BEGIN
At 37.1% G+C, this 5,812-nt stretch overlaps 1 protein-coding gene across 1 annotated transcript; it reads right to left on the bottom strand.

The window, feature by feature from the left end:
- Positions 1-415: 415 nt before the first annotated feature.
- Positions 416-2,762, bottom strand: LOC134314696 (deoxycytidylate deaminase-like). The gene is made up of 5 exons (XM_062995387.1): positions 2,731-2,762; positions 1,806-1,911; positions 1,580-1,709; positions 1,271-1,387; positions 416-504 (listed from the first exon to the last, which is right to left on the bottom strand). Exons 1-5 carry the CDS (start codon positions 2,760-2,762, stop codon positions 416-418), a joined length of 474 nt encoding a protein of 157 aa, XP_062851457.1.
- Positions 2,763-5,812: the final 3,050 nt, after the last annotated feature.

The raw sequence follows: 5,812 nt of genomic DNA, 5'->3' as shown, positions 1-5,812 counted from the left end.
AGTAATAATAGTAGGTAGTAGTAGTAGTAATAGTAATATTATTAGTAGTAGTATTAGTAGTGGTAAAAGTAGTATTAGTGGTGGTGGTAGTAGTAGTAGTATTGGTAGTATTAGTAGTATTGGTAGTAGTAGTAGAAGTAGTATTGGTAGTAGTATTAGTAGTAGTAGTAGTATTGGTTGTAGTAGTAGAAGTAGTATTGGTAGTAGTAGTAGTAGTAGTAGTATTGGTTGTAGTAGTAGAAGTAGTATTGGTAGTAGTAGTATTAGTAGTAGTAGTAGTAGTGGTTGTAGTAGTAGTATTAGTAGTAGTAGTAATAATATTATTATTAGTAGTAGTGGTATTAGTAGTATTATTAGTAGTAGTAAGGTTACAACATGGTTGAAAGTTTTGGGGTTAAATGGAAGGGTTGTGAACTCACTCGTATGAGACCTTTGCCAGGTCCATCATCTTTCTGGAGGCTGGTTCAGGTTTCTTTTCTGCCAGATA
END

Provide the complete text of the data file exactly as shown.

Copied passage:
At 37.1% G+C, this 5,812-nt stretch overlaps 1 protein-coding gene across 1 annotated transcript; it reads right to left on the bottom strand.

The window, feature by feature from the left end:
- Positions 1-415: 415 nt before the first annotated feature.
- Positions 416-2,762, bottom strand: LOC134314696 (deoxycytidylate deaminase-like). The gene is made up of 5 exons (XM_062995387.1): positions 2,731-2,762; positions 1,806-1,911; positions 1,580-1,709; positions 1,271-1,387; positions 416-504 (listed from the first exon to the last, which is right to left on the bottom strand). Exons 1-5 carry the CDS (start codon positions 2,760-2,762, stop codon positions 416-418), a joined length of 474 nt encoding a protein of 157 aa, XP_062851457.1.
- Positions 2,763-5,812: the final 3,050 nt, after the last annotated feature.

The raw sequence follows: 5,812 nt of genomic DNA, 5'->3' as shown, positions 1-5,812 counted from the left end.
AGTAATAATAGTAGGTAGTAGTAGTAGTAATAGTAATATTATTAGTAGTAGTATTAGTAGTGGTAAAAGTAGTATTAGTGGTGGTGGTAGTAGTAGTAGTATTGGTAGTATTAGTAGTATTGGTAGTAGTAGTAGAAGTAGTATTGGTAGTAGTATTAGTAGTAGTAGTAGTATTGGTTGTAGTAGTAGAAGTAGTATTGGTAGTAGTAGTAGTAGTAGTAGTATTGGTTGTAGTAGTAGAAGTAGTATTGGTAGTAGTAGTATTAGTAGTAGTAGTAGTAGTGGTTGTAGTAGTAGTATTAGTAGTAGTAGTAATAATATTATTATTAGTAGTAGTGGTATTAGTAGTATTATTAGTAGTAGTAAGGTTACAACATGGTTGAAAGTTTTGGGGTTAAATGGAAGGGTTGTGAACTCACTCGTATGAGACCTTTGCCAGGTCCATCATCTTTCTGGAGGCTGGTTCAGGTTTCTTTTCTGCCAGATA